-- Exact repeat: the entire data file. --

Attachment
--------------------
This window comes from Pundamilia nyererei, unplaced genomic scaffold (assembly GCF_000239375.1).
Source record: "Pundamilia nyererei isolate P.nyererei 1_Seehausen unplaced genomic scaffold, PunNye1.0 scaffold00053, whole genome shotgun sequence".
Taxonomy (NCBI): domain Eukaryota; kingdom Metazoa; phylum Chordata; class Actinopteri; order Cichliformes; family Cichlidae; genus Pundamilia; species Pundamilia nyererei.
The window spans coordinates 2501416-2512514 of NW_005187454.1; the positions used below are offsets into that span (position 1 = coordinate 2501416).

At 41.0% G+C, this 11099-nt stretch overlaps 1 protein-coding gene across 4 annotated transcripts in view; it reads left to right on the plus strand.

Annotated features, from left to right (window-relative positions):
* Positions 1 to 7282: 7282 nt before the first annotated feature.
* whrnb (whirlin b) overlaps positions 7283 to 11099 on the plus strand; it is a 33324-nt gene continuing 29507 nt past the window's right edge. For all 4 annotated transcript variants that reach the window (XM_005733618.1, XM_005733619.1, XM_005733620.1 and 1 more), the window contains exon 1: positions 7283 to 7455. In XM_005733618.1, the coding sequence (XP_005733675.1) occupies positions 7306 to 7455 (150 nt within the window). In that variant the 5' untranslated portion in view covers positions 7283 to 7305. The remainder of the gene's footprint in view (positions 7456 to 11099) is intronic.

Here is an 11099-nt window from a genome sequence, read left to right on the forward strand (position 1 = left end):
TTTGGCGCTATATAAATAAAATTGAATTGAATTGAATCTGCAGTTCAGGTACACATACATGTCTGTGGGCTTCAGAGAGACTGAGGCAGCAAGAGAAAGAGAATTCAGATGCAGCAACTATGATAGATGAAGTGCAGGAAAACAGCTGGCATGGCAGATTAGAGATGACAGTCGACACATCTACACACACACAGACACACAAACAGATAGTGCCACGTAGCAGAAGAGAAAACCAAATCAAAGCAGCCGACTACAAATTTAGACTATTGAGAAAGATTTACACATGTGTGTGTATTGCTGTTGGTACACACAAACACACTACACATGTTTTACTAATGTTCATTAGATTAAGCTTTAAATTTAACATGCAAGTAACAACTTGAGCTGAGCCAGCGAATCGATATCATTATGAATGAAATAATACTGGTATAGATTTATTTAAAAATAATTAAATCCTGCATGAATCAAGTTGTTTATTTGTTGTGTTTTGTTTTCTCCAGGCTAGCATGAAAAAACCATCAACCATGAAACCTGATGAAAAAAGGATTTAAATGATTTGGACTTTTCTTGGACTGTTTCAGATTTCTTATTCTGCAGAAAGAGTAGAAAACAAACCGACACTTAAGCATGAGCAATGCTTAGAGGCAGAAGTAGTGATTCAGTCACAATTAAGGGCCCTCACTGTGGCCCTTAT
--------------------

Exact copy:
This window comes from Pundamilia nyererei, unplaced genomic scaffold (assembly GCF_000239375.1).
Source record: "Pundamilia nyererei isolate P.nyererei 1_Seehausen unplaced genomic scaffold, PunNye1.0 scaffold00053, whole genome shotgun sequence".
Taxonomy (NCBI): domain Eukaryota; kingdom Metazoa; phylum Chordata; class Actinopteri; order Cichliformes; family Cichlidae; genus Pundamilia; species Pundamilia nyererei.
The window spans coordinates 2501416-2512514 of NW_005187454.1; the positions used below are offsets into that span (position 1 = coordinate 2501416).

At 41.0% G+C, this 11099-nt stretch overlaps 1 protein-coding gene across 4 annotated transcripts in view; it reads left to right on the plus strand.

Annotated features, from left to right (window-relative positions):
* Positions 1 to 7282: 7282 nt before the first annotated feature.
* whrnb (whirlin b) overlaps positions 7283 to 11099 on the plus strand; it is a 33324-nt gene continuing 29507 nt past the window's right edge. For all 4 annotated transcript variants that reach the window (XM_005733618.1, XM_005733619.1, XM_005733620.1 and 1 more), the window contains exon 1: positions 7283 to 7455. In XM_005733618.1, the coding sequence (XP_005733675.1) occupies positions 7306 to 7455 (150 nt within the window). In that variant the 5' untranslated portion in view covers positions 7283 to 7305. The remainder of the gene's footprint in view (positions 7456 to 11099) is intronic.

Here is an 11099-nt window from a genome sequence, read left to right on the forward strand (position 1 = left end):
TTTGGCGCTATATAAATAAAATTGAATTGAATTGAATCTGCAGTTCAGGTACACATACATGTCTGTGGGCTTCAGAGAGACTGAGGCAGCAAGAGAAAGAGAATTCAGATGCAGCAACTATGATAGATGAAGTGCAGGAAAACAGCTGGCATGGCAGATTAGAGATGACAGTCGACACATCTACACACACACAGACACACAAACAGATAGTGCCACGTAGCAGAAGAGAAAACCAAATCAAAGCAGCCGACTACAAATTTAGACTATTGAGAAAGATTTACACATGTGTGTGTATTGCTGTTGGTACACACAAACACACTACACATGTTTTACTAATGTTCATTAGATTAAGCTTTAAATTTAACATGCAAGTAACAACTTGAGCTGAGCCAGCGAATCGATATCATTATGAATGAAATAATACTGGTATAGATTTATTTAAAAATAATTAAATCCTGCATGAATCAAGTTGTTTATTTGTTGTGTTTTGTTTTCTCCAGGCTAGCATGAAAAAACCATCAACCATGAAACCTGATGAAAAAAGGATTTAAATGATTTGGACTTTTCTTGGACTGTTTCAGATTTCTTATTCTGCAGAAAGAGTAGAAAACAAACCGACACTTAAGCATGAGCAATGCTTAGAGGCAGAAGTAGTGATTCAGTCACAATTAAGGGCCCTCACTGTGGCCCTTAT